The source of duty rule does not bar plaintiff’s fraud in the inducement claim against defendants arising from business insurance coverage. Plaintiff specifically pleaded that this occurred when plaintiff renewed its insurance coverage. The trial court erred by looking to the parties’ prior insurance contract to determine when the statute of limitations began to run.
The circuit court’s order sustaining defendants’ demurrers, and a plea in bar, is reversed. The matter is remanded for further proceedings.
The parties in this case are plaintiff S. Wallace Edwards and Sons and defendants, Selective Way, Ins. Co., Manry-Rawls (Manry) and Middle Peninsula Ins. Agency (MidPen).
In 2012, Edwards contracted with MidPen for business insurance coverage. In 2015, the parties contracted again for business insurance for 2015-16. In May 2016, Edwards filed a multi-count complaint against defendants arising from alleged inadequacies in the insurance coverage for its various businesses.
At issue are Count VII, a constructive fraud claim against Selective, Count VIII, breach of oral contract against MidPen, and Counts XII and XIII, fraud and constructive fraud against Manry and Selective.
Selective and Manry demurred on the basis that Counts VII, XII and XII were barred by the economic loss doctrine because these were tort claims based on alleged contractual duties. Edwards replied that the tort claims were independent of any contractual duties. And, Edwards claimed that the alleged fraud induced it to contract with Manry and Selective.
The trial court sustained the demurrers, ruling the claims were contractual and “governed by the Source of Duty Rule as an extension of the Economic Loss Doctrine.”
MidPen answered Edwards’ complaint, admitted there was an oral contract in 2015 to renew insurance coverage “subject to any changes [Edwards] requested.”
In response to MidPen’s interrogatories, Edwards provided the history of the parties’ contractual relations, focusing primarily on the original 2012 contract while mentioning an inquiry on Feb. 5, 2015 about the need for additional cold storage coverage and MidPen’s recommendation to add spoilage coverage.
MidPen then moved for summary judgment, arguing that Edwards had abandoned any claims regarding the 2015 contract, and that allowing an amended complaint to sue on the 2012 contract was futile because the statute of limitations had expired. In the alternative, MidPen filed a plea in bar, “expressly contingent” on the circuit court allowing Edwards to amend its complaint. Edwards noted that Mid Pen admitted the parties had entered an oral contract in 2015.
The circuit court granted the plea in bar. The court said that while Edwards was resting its claims on the 2015 renewal, it also complained of inadequate coverage beginning with the 2012 contract. The court ruled that the statute of limitations began to run then, granted the plea in bar and dismissed the case.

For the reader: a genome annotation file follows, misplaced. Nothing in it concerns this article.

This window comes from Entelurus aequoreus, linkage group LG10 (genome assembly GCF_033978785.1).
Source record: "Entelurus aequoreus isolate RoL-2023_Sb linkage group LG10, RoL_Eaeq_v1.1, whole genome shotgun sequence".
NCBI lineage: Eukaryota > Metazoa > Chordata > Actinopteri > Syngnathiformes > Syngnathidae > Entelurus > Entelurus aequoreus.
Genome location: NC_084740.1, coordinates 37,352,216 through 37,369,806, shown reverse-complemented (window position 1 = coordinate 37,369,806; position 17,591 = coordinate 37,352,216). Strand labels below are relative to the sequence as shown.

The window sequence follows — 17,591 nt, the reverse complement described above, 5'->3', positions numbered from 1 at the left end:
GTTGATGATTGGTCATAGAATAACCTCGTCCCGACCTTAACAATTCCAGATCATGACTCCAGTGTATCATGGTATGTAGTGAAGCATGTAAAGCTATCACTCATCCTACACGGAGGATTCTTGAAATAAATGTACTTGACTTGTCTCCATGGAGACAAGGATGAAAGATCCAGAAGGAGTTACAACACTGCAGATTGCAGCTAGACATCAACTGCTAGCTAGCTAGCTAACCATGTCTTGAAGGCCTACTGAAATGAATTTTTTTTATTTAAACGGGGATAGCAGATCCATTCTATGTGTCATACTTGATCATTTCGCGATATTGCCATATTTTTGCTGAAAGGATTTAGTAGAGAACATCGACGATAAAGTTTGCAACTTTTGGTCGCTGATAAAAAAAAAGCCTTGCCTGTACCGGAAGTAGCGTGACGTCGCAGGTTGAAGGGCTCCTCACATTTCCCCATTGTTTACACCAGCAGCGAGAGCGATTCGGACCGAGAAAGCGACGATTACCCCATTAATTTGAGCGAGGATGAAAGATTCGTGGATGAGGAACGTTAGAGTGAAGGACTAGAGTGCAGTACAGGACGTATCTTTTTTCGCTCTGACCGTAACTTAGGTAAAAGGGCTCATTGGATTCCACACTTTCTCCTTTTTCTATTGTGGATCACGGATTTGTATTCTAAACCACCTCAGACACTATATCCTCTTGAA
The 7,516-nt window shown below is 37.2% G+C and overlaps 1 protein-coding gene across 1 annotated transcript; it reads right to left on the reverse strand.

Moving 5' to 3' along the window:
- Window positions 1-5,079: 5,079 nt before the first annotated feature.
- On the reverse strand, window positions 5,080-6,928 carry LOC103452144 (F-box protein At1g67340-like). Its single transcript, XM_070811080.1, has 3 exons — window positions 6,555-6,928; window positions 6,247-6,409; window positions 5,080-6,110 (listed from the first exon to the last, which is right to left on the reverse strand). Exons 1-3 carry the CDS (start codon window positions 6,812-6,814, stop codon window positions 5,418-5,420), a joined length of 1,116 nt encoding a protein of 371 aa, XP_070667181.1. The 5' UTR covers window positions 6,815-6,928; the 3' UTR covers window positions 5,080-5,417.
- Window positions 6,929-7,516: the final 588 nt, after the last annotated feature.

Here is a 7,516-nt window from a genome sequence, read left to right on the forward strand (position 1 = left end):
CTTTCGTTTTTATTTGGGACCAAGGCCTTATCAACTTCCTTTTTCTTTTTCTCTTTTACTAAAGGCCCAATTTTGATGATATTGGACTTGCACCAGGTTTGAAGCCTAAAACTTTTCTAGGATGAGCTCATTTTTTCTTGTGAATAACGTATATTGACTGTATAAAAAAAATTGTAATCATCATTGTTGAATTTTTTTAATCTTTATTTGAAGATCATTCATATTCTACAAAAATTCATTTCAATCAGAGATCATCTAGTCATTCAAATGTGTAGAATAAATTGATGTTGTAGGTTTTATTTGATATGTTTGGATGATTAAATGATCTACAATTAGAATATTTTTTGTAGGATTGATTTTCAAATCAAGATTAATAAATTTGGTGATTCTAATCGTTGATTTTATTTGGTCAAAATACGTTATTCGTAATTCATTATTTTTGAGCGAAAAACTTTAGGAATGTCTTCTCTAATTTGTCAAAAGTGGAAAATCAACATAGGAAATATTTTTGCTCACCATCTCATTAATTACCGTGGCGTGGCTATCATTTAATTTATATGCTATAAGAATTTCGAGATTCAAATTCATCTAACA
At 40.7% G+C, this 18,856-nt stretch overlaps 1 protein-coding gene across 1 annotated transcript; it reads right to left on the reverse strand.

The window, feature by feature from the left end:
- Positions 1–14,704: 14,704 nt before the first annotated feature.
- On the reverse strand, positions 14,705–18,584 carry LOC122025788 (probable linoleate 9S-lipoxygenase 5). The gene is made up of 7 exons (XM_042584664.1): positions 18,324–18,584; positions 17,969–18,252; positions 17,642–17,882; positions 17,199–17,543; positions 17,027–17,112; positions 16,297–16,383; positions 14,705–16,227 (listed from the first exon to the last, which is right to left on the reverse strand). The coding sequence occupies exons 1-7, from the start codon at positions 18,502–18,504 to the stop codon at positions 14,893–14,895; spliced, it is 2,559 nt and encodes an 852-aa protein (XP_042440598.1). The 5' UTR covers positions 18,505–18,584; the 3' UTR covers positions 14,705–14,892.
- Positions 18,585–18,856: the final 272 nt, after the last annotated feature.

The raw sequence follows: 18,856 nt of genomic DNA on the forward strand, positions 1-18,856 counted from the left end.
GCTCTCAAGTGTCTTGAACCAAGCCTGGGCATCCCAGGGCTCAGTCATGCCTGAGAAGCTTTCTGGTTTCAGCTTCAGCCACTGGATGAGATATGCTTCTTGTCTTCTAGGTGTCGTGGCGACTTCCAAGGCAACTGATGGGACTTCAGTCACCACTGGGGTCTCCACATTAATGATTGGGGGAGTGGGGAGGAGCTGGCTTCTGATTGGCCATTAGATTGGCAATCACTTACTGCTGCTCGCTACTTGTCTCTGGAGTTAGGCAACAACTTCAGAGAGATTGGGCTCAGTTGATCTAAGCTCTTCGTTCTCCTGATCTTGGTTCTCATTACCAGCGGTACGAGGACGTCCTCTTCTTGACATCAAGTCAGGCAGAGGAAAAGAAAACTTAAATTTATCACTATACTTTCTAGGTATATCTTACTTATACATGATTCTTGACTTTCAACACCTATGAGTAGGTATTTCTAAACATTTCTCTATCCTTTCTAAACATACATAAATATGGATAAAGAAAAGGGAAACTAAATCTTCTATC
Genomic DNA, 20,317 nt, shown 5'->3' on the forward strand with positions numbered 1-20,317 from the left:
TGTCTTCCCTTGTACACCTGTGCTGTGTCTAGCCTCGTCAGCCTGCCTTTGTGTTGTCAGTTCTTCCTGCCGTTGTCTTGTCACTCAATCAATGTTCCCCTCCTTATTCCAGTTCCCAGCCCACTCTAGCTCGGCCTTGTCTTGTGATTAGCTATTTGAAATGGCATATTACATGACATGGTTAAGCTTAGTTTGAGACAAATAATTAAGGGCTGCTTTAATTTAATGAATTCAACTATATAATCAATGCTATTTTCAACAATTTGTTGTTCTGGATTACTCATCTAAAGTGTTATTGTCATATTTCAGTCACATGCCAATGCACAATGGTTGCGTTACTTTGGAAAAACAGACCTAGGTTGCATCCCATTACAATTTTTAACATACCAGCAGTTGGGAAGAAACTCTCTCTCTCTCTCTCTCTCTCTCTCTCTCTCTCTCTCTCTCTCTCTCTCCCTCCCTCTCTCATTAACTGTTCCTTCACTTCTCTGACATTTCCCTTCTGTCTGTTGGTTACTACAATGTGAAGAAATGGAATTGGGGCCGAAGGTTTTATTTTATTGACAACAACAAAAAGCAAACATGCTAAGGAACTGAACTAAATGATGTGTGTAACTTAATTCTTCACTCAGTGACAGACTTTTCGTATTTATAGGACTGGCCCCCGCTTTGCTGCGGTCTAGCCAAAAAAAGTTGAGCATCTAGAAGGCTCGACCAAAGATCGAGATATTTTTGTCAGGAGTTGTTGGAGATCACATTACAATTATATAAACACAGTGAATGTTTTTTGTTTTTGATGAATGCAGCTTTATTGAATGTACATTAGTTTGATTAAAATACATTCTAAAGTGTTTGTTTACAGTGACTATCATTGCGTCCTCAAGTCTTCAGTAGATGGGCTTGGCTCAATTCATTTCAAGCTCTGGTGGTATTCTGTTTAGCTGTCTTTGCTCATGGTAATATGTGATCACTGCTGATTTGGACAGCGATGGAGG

“Under the source of duty rule, if the duty that was allegedly violated arises out of a contract, the action sounds in contract; if the duty arises irrespective of a contract, i.e., at common law, the action sounds in tort. … The source of duty rule, however, has no application to a claim of fraudulent inducement of a contract. …
“To survive a demurrer, Edwards was required to plead that Manry and Selective made false statements of material fact for the purpose of procuring the contract, that it relied on those statements and was induced by the statements to enter into the contract. …
“With regard to both Selective and Manry, Edwards specifically alleged that they had ‘falsely represented the material fact of the amount of property and business income necessary for Edwards.’ Edwards further asserted that Selective and Manry intended for it to ‘rely on these false representations,’ which it did, to its detriment.
“Therefore, Edwards’ complaint contains sufficient allegations regarding each required element of its claim.”
Plea in bar
“Edwards next argues that the circuit court erred in granting MidPen’s plea in bar on its breach of oral contract claim. … “[T]he circuit court ruled that the statute of limitations began to run when MidPen delivered the first deficient policy to Edwards in 2012. …
“In its complaint, Edwards specifically alleged that, in 2015, the parties formed a contract for the limited purpose of renewing Edwards’ insurance policy with Selective for 2015-16. The 2015 contract was admittedly similar to the previous contracts between the parties[.] …
“However, the complaint specifically alleges that the 2015 contract was distinct from the previous contracts between the parties as the 2015 contract was the only contract between the parties whereby Edwards sought, and MidPen agreed to procure, insurance coverage for 2015-16. …
“Where parties have a continuous contractual relationship made up of separate and distinct contracts dealing with the same subject matter, it does not change the fact that the specific date the parties entered into the contract at issue governs the running of the statute of limitations, not the date that the relationship began. …
“[B]ased on Edwards’ allegations that the parties had a contractual relationship made up of separate and distinct contracts and that it was the 2015 contract that was breached, the circuit court’s focus on the deficiencies in the 2012 contract was misplaced.”
S. Wallace Edwards and Sons v. Selective Way Ins. Co., et al. Record No. 188902 (Order) Nov. 14, 2019 (Surry Cir. Ct.). Walter Joseph Andrews, Michael Scott Levine, Stuart Alan Raphael, David Mitchell Parker, Robert Martin Tata for Appellant, Calvin Wooding Fowler Jr., Harold Edward Johnson, Erica Brittany Zhang, Jeffrey Hugh Gray, Daniel Tennyson Berger, Douglas Michael Palais, Ashley Goin Moss for Appellee. VLW 019-6-084, 7 pp.